Université du Québec en Outaouais
Ph.D. candidate

Supervisor: Yann Surget-Groba
Start: 2018-09-04
End: 2021-09-05


Adaptive potential of sugar maple facing climate change
Current climate disorder is a threat to global biodiversity and related ecosystem services. When climatic conditions change abruptly, as currently observed, living organisms can either adapt to their new living conditions or migrate to a more favorable habitat. This PhD project aims to study climate-related genomic adaptations in sugar maple, a species widely distributed in eastern North America. Since the demographic history of a species may leave genetic signals that make it difficult to detect adaptive genetic variations, we will first carry out a phylogeographic study of sugar maple from sequence capture data. Then, we will use a landscape genomics approach to study the local adaptation of sugar maple populations in Quebec. Finally, the future distribution of allelic variation will be projected under different climatic scenarios. This project will be the first large-scale study to discuss genetic adaptations in response to changing climate conditions in sugar maple. In addition, understanding the adaptability of sugar maple to climate change may be useful for decisions related to the conservation of this economically important species. This would maximize the adaptive potential and resilience of maple forests to climate change.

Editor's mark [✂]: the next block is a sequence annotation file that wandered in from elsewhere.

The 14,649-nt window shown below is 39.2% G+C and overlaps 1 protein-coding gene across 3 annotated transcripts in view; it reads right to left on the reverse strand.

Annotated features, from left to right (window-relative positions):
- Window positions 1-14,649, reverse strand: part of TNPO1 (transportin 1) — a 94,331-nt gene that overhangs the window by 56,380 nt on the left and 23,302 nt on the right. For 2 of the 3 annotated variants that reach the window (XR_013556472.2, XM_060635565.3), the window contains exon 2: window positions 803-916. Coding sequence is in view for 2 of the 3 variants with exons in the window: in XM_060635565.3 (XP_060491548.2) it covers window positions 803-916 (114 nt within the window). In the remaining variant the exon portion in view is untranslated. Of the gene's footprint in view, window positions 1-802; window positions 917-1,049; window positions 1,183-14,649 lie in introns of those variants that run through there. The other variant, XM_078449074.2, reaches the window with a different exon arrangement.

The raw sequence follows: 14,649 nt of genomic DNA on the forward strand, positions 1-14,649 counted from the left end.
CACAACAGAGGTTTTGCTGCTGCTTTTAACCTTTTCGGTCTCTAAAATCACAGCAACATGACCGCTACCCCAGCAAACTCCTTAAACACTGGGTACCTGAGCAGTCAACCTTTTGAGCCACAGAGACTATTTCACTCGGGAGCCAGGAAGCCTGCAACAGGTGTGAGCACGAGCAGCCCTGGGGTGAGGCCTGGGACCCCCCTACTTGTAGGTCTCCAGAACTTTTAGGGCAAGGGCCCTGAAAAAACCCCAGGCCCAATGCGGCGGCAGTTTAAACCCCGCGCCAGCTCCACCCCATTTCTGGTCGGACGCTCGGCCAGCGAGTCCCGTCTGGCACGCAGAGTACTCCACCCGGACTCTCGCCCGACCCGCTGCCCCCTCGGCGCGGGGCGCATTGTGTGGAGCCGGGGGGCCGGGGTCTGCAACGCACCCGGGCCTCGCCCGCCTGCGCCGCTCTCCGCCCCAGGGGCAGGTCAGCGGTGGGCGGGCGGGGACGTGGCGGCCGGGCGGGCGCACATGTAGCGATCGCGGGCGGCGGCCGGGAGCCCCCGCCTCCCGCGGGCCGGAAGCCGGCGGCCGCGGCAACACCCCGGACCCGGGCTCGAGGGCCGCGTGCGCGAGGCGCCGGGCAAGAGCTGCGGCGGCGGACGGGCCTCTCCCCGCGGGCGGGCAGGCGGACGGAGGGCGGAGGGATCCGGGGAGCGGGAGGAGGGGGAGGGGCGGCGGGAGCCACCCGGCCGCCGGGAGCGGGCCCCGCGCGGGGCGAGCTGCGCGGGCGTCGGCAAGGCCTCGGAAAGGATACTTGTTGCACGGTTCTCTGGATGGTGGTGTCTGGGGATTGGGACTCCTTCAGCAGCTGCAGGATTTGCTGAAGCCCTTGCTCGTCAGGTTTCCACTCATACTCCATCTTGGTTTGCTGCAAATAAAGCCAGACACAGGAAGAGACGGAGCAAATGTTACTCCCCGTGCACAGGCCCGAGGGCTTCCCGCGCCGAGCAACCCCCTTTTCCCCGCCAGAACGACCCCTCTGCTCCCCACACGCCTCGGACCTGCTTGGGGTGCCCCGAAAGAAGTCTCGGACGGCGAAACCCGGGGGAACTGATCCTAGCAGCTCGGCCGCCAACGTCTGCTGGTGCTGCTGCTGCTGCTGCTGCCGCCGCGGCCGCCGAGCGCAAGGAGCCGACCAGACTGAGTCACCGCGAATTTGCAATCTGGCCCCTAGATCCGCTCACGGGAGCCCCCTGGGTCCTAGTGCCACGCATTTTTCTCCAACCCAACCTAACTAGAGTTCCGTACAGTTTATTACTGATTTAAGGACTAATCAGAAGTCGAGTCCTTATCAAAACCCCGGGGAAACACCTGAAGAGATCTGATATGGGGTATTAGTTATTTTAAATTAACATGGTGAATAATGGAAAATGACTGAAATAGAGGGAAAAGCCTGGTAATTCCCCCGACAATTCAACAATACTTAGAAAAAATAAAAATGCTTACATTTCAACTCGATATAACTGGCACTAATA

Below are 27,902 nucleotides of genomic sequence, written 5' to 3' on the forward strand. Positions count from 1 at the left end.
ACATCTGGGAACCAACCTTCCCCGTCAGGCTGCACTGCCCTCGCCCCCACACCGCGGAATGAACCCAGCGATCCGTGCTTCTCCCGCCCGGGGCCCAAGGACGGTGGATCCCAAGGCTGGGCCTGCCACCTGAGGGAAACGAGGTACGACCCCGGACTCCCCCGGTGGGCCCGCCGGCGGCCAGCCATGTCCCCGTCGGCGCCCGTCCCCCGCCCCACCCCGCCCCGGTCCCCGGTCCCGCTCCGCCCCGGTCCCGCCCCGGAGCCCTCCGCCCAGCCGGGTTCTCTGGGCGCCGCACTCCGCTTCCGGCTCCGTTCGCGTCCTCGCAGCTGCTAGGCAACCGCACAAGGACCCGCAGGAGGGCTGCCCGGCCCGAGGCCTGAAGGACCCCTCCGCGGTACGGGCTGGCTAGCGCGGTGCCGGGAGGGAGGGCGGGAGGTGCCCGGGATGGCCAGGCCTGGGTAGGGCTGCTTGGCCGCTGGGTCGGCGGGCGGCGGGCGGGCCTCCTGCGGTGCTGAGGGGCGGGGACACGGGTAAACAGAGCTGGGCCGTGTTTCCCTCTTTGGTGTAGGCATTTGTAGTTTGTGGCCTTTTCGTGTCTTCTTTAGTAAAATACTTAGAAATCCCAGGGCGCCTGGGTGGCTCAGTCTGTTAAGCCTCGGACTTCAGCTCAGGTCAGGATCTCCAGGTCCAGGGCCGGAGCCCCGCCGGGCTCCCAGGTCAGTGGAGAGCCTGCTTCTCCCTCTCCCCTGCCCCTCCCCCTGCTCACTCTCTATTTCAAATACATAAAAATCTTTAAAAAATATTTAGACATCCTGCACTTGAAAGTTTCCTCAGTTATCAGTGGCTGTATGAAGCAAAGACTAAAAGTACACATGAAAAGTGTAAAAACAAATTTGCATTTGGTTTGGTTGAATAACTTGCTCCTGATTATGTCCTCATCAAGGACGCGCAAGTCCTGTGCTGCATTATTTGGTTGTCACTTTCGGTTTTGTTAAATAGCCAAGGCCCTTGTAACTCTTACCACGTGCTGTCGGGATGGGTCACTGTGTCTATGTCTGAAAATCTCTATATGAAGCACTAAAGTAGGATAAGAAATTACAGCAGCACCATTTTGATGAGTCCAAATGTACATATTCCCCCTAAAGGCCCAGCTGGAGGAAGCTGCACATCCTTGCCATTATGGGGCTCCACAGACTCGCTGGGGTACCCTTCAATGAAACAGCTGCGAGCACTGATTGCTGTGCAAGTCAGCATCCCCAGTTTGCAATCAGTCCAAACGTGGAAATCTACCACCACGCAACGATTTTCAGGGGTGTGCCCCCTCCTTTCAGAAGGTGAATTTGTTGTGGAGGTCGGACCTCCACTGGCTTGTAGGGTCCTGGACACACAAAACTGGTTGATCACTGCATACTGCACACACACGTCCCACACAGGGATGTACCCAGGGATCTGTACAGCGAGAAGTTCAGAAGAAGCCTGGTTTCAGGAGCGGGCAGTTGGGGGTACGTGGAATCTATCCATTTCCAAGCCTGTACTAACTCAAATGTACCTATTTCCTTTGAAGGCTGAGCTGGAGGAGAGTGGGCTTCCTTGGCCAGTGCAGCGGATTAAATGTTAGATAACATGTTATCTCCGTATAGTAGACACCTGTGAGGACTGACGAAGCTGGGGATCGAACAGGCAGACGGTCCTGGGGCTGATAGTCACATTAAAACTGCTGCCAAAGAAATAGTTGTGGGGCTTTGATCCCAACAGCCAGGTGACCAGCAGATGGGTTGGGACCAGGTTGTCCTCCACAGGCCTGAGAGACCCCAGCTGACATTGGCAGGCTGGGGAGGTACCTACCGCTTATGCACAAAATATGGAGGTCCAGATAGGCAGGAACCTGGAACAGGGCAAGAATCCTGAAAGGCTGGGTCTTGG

Phylogeography, landscape genomics, climate change, Sugar Maple